In another aspect of the present invention, an implantable medical device is provided for projecting an end of service and/or an elective replacement indication of a power supply in the IMD. The IMD comprises a battery with an initial electrical charge and a final electrical charge to provide power for at least one operation performed by the implantable device. The device further comprises a stimulation unit operatively coupled to the battery, the stimulation unit providing a stimulation signal to at least one body location. The stimulation unit preferably comprises an electrical pulse generator, but may alternatively comprise a drug pump, a magnetic field generator, a mechanical vibrator element, or other device for stimulating body tissue. The IMD also preferably comprises a controller operatively coupled to the stimulation unit and the battery. The controller is adapted to determine an active current usage rate and an inactive current usage rate of the IMD, as well as an active electrical charge depleted by the battery during stimulation and an inactive electrical charge depleted by the battery during inactive periods in which no electrical stimulation is provided to the patient. The controller is further adapted to determine a time period until an end of service of a power supply associated with the IMD based upon the active current usage rate and the inactive current usage rates, the active and inactive electrical charges depleted, and the initial and final electrical charges of the battery.

In still another aspect, the present invention comprises an IMD for projecting an EOS and/or an ERI of a battery. The IMD comprises a battery with an initial and a final (EOS) electrical charge, a stimulation unit providing an electrical stimulation signal, and a controller. The controller is adapted to determine first and second active current usage rates for current usage in a first stimulation therapy and a second stimulation therapy, respectively. The controller is also adapted to determine first and second inactive (i.e., non-stimulating) current usage rates in a first inactive mode and a second inactive mode, respectively. In addition, the controller is adapted to determine an active electrical charge depleted by the battery during stimulation and an inactive electrical charge depleted during inactive periods. The controller also determines a time period until an EOS and/or an ERI of the battery, based upon the first and second active current usage rates, the first and second inactive current usage rates, the active and inactive electrical charges depleted, and the initial and final electrical battery charges.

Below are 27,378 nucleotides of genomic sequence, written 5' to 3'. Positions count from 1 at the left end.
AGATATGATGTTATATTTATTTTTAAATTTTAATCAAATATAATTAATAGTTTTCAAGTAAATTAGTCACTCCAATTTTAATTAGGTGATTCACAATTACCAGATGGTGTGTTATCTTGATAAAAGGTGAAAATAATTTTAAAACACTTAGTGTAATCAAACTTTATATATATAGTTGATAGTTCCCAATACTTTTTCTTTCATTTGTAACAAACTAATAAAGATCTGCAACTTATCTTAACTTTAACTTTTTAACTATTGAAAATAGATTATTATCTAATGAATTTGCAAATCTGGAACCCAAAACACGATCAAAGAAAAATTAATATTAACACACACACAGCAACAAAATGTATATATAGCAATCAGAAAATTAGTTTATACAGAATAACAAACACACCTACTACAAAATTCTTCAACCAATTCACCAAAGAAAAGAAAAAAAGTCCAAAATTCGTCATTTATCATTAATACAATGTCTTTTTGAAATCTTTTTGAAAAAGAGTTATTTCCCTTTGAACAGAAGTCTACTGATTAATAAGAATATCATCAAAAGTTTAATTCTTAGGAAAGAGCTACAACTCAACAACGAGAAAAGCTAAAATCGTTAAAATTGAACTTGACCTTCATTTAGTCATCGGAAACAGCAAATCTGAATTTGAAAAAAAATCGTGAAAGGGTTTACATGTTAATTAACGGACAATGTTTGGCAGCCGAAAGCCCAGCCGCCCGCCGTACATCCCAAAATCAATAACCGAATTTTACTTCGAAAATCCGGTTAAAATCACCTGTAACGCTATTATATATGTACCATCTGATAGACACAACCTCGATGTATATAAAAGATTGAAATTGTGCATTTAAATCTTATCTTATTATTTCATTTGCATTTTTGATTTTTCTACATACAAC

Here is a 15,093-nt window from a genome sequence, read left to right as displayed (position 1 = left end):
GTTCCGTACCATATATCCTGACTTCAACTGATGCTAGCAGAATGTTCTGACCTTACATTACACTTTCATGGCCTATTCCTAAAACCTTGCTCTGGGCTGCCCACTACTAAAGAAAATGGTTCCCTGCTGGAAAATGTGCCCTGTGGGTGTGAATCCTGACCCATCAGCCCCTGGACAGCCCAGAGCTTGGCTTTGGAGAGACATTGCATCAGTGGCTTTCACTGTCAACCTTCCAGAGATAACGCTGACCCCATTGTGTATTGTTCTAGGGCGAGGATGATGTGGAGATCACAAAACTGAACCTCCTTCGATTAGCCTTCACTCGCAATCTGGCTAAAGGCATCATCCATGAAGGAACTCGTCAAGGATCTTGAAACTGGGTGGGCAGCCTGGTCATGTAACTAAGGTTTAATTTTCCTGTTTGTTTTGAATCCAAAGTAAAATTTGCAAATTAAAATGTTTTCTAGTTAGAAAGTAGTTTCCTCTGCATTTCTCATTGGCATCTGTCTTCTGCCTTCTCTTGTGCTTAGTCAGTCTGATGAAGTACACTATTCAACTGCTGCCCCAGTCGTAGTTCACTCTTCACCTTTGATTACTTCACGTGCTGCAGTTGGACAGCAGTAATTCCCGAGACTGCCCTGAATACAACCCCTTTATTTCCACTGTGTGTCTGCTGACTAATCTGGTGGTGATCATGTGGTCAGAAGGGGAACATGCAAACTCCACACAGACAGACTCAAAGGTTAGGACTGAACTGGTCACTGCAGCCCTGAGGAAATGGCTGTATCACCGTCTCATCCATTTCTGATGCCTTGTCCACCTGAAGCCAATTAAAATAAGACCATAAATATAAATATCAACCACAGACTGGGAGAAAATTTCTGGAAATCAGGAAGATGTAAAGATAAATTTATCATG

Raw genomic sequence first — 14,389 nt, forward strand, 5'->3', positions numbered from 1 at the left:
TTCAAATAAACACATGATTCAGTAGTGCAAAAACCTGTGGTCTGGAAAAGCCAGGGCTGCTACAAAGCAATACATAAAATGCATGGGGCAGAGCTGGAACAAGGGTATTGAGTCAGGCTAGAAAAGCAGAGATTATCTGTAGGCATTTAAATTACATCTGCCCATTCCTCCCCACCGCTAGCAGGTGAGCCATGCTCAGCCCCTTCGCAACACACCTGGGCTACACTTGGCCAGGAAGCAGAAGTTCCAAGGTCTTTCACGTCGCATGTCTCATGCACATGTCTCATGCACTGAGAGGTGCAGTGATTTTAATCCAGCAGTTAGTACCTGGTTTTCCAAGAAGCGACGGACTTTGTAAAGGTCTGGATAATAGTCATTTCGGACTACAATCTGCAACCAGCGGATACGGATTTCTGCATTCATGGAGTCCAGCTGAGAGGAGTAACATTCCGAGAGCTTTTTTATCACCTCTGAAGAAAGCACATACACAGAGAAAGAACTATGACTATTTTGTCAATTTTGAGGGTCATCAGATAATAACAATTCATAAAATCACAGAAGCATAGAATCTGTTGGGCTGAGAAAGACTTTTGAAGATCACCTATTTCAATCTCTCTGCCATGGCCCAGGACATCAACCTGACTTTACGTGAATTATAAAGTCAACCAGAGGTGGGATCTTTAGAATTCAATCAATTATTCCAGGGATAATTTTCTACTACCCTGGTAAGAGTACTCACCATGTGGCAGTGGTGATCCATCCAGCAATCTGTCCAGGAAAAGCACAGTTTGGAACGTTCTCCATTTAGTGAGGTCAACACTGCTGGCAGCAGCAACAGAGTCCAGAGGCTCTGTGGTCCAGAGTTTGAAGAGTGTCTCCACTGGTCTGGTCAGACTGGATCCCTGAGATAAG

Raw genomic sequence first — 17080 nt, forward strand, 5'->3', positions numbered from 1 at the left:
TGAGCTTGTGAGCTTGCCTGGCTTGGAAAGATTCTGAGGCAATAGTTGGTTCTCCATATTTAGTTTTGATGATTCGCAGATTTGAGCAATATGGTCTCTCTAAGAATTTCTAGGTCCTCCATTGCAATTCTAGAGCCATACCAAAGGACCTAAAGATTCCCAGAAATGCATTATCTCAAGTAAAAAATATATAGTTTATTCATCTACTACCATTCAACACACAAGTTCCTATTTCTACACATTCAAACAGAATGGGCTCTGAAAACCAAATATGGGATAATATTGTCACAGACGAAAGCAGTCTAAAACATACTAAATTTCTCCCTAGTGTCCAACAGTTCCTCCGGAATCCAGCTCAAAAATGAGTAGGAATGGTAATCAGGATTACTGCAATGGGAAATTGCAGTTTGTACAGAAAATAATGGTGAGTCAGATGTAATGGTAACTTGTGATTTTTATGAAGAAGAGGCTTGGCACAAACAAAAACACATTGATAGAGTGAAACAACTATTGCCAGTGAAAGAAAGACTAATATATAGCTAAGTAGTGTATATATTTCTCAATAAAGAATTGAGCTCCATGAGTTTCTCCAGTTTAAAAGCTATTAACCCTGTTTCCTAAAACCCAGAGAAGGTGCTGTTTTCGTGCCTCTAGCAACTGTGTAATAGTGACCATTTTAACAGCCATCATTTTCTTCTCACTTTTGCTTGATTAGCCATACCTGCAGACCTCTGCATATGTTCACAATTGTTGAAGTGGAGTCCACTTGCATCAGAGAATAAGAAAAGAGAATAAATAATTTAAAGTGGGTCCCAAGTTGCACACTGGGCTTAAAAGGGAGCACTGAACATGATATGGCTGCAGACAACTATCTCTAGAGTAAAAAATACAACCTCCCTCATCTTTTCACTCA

In another aspect of the present invention, a system is provided for projecting an EOS and/or an ERI of a power supply of an IMD. The system comprises an external device (i.e., a device outside the body of the patient) for performing remote communications with the IMD, and the IMD is also capable of communicating with the external device as well as delivering a stimulation signal to the patient. The IMD comprises a battery to provide power for delivering the stimulation signal, a communications unit to provide communications between the external device and the IMD, and a stimulation unit operatively coupled to the battery for providing a stimulation signal. The system also comprises a controller operatively coupled to the stimulation unit and to the battery. The controller comprises a charge depletion circuit for determining both an active charge depletion and an inactive charge depletion of the IMD. The controller further comprises an EOS/ERI circuit for determining a time period until an end of service and/or an elective replacement indication of a power supply associated with the implantable device, based upon the active charge depletion, the inactive charge depletion, and the original and EOS battery charges.